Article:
As yet, there are but few who have any feeling of the important spiritual tasks which Man has here before him. Take for instance electricity — hailed at its discover as the very soul of the natural world. Electricity must be recognized in its own peculiar power to lead down from Nature to Sub-Nature. Only, Man must not glide down with it.
In the time when there was as yet no independent realm of Technics apart from what may rightly be termed Nature, Man found the Spirit in his contemplation of Nature. Technics, becoming detached from Nature, riveted Man's eyes to the mechanistic and material world as the scientific one whence his knowledge must henceforth be derived.
Now in this world, of all the divine-spiritual life connected with the first origins of human evolution, nothing remains. The purely Ahrimanic dominates this sphere.
But in a Science of the Spirit the other sphere is created, from which an Ahrimanic element is altogether absent. It is precisely by taking into his mind that form of spiritual intelligence to which the Ahrimanic Powers have no access, that Man gains the strength to meet Ahriman in the world, to encounter him here.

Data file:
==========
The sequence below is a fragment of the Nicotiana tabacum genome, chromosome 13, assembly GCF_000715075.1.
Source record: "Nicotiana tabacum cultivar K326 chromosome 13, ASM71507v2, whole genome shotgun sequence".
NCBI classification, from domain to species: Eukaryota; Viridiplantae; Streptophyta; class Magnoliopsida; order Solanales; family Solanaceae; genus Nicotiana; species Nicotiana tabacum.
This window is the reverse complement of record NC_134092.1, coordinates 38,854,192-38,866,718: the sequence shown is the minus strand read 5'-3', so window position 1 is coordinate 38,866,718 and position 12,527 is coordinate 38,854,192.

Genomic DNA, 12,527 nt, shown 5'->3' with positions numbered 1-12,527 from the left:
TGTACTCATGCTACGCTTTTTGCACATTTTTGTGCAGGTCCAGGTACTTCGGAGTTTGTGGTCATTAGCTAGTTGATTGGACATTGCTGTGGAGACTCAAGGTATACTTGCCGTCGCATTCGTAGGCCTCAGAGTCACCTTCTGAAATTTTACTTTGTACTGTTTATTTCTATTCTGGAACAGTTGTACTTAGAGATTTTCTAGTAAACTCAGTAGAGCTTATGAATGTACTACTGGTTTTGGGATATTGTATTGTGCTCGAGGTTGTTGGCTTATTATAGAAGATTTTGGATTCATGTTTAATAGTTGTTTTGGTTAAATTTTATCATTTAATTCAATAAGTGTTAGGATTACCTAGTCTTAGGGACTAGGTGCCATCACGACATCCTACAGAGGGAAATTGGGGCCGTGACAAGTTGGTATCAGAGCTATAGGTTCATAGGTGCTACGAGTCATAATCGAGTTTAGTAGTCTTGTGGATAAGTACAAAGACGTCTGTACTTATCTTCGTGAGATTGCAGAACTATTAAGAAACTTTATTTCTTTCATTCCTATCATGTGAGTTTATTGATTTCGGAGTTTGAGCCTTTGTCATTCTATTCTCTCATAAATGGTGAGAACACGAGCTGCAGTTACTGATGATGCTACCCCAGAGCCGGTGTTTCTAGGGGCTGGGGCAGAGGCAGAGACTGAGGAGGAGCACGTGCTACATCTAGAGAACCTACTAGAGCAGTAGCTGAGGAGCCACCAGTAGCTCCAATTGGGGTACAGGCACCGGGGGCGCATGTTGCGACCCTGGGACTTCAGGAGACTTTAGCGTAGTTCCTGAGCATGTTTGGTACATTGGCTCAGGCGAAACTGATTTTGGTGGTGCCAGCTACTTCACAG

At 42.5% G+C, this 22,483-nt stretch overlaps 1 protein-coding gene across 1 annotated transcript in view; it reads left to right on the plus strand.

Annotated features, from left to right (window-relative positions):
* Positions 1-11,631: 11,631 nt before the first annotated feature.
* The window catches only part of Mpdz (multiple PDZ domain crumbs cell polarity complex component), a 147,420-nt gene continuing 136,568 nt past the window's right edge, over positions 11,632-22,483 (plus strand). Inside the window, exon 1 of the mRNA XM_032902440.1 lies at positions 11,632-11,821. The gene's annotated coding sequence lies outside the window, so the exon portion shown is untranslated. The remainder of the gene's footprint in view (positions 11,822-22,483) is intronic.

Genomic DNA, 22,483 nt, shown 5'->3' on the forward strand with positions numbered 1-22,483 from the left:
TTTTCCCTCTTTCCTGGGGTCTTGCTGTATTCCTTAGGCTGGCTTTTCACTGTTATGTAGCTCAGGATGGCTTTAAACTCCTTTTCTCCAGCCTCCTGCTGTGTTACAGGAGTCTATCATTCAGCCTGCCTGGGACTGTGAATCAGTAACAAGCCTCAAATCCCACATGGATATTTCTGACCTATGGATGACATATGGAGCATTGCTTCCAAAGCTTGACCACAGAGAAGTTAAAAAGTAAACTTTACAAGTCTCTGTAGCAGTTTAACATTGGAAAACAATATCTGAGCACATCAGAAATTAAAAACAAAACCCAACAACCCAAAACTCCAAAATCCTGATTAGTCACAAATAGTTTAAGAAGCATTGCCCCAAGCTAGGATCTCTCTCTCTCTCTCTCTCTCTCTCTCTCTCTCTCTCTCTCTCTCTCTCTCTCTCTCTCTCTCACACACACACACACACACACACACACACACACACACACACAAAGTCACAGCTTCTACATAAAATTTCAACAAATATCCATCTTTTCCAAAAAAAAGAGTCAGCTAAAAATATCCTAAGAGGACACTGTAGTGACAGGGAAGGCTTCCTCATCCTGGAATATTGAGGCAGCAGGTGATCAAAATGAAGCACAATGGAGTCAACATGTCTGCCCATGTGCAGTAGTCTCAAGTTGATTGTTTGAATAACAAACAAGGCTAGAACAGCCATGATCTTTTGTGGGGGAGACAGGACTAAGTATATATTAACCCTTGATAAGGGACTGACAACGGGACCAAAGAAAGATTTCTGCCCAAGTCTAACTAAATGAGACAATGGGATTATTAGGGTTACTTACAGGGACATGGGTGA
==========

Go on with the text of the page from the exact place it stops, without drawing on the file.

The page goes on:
In the Age of Natural Science, beginning about the middle of the nineteenth century, there is in human civilization a gradual downslide of the occupations and activities of men, not only into the lowest regions of Nature, but down below Nature. Technical civilization becomes Sub-Nature.
This makes it necessary for Man, in living inner experience, to come to a Spirit-Knowledge in which he rises as high above, into Super-Nature, as he does down below Nature with his sub-natural, technical occupations. He thereby creates within him the power, not to ‘go under.’
An earlier view of the natural world still contained within it the Spirit with which human evolution is bound up in its first sources. Little by little, this Sprit has vanished from Man's picture of Nature; the purely Ahrimanic element has taken possession of the picture, and has overflowed from thence into the technical civilization of to-day.